Wednesday, October 9, 2013

Licence to Kill [1989]

I have, so far, enjoyed the hell out of writing this blog.  However, I have a confession to make: around roughly the third or fourth post, I was already having serious reservations about the format I was using.  Not the conceit itself: I still like the idea of using a funky kind of math to assess the Bond series.

No, my concern is that the breakdown of categories is moderately broken.  Specifically, I think that the current format is a little too restrictive.  I occasionally find myself wanting to write about certain aspects of the filmmaking process that are not represented in my formula: the sound design, for example, or the vehicles and weaponry.  I've occasionally wondered if I ought to take the marketing of the film into consideration: posters, trailers, and so forth.

Eventually, I'll do a 2.0 reboot of the blog, and implement that updated/improved scoring system.  When I do, I think one of the categories I'm going to add is one that assesses big-picture-type production decisions, by which I mean how the producers of the series are handling the series on a picture-by-picture basis.  That's a slippery category to define, and I haven't figured out how to do so.  However, I know the need for it when I see it, and Licence to Kill offers a couple of excellent examples.

Example the first: the original title for the film was Licence Revoked, which, to my way of thinking, is a much better title for this particular movie than Licence to Kill is.  The reason for that is simple: for the majority of the film, Bond does not actually possess a licence to kill.  Or a license to kill, for that matter.  Allegedly, the fear was that American audiences would not be intelligent enough to figure out what "revoked" means.  This is patently ludicrous; American audiences are dumb as hell, but they weren't put off by the fact that none of them knew what a moonraker is, or a thunderball.  Take it from someone who knows: they mostly just ask for a ticket to James Bond anyways.

Example the second: the tone of the movie was a conscious attempt to move into a harder-edged, more realistic vein, such as could be (allegedly) found in the Lethal Weapon and Die Hard movies.  In a sense, that can be judged in the Mission Briefing category, but the screenplay was written in service of the tone mandate, and the tone was mandated by a decision from the producers.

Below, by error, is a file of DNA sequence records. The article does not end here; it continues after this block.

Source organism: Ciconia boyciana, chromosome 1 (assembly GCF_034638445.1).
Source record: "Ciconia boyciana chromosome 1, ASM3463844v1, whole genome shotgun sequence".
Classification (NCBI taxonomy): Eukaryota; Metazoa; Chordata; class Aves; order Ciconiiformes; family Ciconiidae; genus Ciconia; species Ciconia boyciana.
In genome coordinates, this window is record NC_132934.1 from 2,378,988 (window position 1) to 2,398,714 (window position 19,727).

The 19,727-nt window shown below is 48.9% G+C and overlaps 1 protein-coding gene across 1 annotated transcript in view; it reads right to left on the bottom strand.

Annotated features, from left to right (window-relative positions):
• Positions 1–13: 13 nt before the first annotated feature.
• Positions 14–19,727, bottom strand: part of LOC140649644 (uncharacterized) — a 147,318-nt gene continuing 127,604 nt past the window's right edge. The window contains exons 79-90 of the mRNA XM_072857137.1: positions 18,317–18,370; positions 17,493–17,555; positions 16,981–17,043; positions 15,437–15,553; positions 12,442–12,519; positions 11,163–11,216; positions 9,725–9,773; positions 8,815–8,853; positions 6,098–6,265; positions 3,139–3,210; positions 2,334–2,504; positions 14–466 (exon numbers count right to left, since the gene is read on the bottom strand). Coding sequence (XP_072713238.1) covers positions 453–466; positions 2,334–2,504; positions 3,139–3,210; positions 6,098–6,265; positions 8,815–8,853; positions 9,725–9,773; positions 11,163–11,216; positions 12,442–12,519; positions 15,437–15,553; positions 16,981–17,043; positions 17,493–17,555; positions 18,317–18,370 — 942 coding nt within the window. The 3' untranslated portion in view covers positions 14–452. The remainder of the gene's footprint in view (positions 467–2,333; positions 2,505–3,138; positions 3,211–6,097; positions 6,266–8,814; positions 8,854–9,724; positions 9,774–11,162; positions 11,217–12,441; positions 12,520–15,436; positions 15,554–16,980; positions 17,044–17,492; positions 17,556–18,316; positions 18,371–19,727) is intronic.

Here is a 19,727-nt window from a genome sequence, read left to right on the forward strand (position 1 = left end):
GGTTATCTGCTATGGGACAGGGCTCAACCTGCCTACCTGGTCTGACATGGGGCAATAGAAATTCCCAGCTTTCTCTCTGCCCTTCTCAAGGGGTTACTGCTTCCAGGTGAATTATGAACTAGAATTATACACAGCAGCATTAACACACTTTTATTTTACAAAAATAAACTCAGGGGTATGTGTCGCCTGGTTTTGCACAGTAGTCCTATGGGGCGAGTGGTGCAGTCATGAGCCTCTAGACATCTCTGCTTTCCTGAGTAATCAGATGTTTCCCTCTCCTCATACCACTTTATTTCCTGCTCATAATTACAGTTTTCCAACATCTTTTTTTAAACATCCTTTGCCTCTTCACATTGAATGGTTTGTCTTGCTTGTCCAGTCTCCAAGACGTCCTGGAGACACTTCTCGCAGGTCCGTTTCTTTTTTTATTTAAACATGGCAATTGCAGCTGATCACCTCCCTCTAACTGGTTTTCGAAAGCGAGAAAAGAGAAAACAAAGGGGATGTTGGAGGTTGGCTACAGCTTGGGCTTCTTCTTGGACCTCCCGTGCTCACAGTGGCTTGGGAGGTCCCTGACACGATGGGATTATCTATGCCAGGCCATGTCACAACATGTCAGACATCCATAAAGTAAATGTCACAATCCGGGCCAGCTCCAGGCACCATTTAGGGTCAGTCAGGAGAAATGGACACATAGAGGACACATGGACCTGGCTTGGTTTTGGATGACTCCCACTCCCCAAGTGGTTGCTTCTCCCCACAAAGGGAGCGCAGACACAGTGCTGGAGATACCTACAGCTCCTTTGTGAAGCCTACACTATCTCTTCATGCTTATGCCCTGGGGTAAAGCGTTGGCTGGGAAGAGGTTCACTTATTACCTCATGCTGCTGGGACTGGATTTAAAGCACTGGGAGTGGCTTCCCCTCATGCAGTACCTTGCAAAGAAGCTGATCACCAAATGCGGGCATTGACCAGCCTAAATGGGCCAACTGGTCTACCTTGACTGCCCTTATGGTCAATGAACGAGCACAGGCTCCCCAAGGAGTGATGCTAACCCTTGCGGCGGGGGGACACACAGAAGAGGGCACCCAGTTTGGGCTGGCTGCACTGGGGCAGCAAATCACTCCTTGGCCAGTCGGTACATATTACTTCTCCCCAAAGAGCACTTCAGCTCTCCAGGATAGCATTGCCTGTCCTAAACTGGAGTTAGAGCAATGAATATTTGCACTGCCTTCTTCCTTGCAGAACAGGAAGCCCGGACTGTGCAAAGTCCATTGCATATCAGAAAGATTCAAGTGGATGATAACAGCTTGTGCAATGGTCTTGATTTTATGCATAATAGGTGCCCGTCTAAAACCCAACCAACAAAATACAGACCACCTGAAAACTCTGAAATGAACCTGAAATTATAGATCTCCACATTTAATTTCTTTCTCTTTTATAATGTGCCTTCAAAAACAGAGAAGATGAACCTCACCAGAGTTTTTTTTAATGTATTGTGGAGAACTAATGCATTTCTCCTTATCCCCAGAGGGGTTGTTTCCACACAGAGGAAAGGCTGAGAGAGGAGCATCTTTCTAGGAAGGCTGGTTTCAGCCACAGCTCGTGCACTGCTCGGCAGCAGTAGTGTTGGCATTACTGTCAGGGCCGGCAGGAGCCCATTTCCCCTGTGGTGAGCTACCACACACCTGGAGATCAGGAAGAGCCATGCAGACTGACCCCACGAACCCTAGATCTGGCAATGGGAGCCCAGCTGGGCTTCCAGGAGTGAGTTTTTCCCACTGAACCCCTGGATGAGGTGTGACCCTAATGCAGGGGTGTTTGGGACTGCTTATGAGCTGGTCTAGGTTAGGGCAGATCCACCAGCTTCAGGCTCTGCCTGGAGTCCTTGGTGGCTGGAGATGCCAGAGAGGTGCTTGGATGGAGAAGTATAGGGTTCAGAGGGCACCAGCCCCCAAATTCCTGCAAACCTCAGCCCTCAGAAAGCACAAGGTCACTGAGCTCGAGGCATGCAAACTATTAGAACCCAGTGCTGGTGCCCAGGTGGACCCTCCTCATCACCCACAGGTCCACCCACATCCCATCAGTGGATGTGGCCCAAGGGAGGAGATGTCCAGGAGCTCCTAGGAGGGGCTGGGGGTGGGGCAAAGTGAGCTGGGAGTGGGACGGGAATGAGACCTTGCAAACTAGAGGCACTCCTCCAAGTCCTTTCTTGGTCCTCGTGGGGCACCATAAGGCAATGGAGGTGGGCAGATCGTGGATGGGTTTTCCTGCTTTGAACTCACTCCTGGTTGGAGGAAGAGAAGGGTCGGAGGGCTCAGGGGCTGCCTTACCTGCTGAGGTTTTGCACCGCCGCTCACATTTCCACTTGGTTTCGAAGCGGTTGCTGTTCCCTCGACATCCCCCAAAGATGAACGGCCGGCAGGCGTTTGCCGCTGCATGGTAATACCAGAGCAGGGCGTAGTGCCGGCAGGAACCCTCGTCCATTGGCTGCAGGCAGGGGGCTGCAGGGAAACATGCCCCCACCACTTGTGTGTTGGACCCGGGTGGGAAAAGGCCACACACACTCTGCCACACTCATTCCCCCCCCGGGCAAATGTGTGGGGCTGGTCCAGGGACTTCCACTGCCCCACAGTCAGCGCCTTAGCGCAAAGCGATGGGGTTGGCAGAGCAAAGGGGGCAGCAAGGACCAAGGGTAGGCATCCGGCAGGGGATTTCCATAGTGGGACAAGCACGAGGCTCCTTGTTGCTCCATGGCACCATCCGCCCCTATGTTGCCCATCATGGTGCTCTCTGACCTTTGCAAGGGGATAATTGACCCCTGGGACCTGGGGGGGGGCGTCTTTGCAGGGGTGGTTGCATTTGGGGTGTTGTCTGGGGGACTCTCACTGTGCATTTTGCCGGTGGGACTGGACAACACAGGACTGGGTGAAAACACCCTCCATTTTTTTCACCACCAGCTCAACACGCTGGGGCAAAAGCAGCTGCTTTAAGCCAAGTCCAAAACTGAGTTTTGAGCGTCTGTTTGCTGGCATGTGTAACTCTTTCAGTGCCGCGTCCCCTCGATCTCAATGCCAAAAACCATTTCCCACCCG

I think it would be worthwhile to have a category (or, more likely, a subcategory) devoted to deciding whether decisions like these were good, bad, or somewhere in between, and to have that stand somewhat apart from the question of whether the execution of the decisions worked.

So bear in mind that, at some point in the future (probably while we're enjoying the adventures of the next 007 to take over after Daniel Craig's era has ended), that will be happening.

For now, though, let's soldier on.  It's too late to turn back now.  So using the same old ragged system we've been using so far, what do we think of Licence to Kill?

(1)  Bond ... James Bond

I like Timothy Dalton's take on James Bond a lot, as I made abundantly clear in my review of The Living Daylights.  And I think he's pretty good in Licence to Kill, too, but nowhere near AS good.  The tone of the movie was supposedly tailored to suit his style, i.e., darker and more realistic.  Maybe that's true, but there are numerous scenes in which he seems a bit ill at ease, almost as though he's being weighed down by the material.

That's true of the entire movie, by the way, even the few scenes that take place prior to the attack on Felix and Della (for example, the above screencap from the wedding, in which Bond looks annoyed to even be alive).  Dalton is doing his very best to put across a fully-formed character, one who is as complex as any he might have played during his stint with the Royal Shakespeare Company.  The aim was to show that Ian Fleming's character was that complex a creation.

Thing is, I'm not sure that's actually the case.  And if it is, it isn't inherently the case; such qualities need to be nurtured; they are not automatically present thanks to the increase in darkness and "realism."  The core idea of how to do that -- Bond goes on an unsanctioned manhunt as revenge against the people who harmed one of his best friends -- works.  Unfortunately, the screenplay itself fails to take advantage of the idea; it's far too simple-minded for that.  Here is a movie in which Bond is risking his job, and his life, to avenge a friend; and yet, all he does the entire movie is push away one friend after another: he is vaguely rude to Della, he continually tries to get Pam to go away, and he accepted Q's help only with the utmost reluctance.  Shouldn't Bond be leaning on Pam, and especially on Q?

Put simply, the screenplay fails to properly take advantage of its own conceits.  In the face of that, what chance does Dalton stand?  He's trying to play a symphony using a washboard and a Casio; it just can't be done.

But he does the best he can, and it's about as good as anyone could have done under the circumstances.  If you want a look at what a better version of the same movie with the same actor could have been like, consider the moment after Sanchez's death, when Bond leans against a rock.  You can see Dalton mentally gathering himself, and something happens inside James Bond.  We are not privy to it, but we see it happen, and it makes a certain kind of sense despite the fact that we are not privy to it.  I read it as Bond suddenly remembering that despite his having achieved his goal, Felix is still maimed, and Della is still dead; he's gotten his vengeance, but what good has it done, really?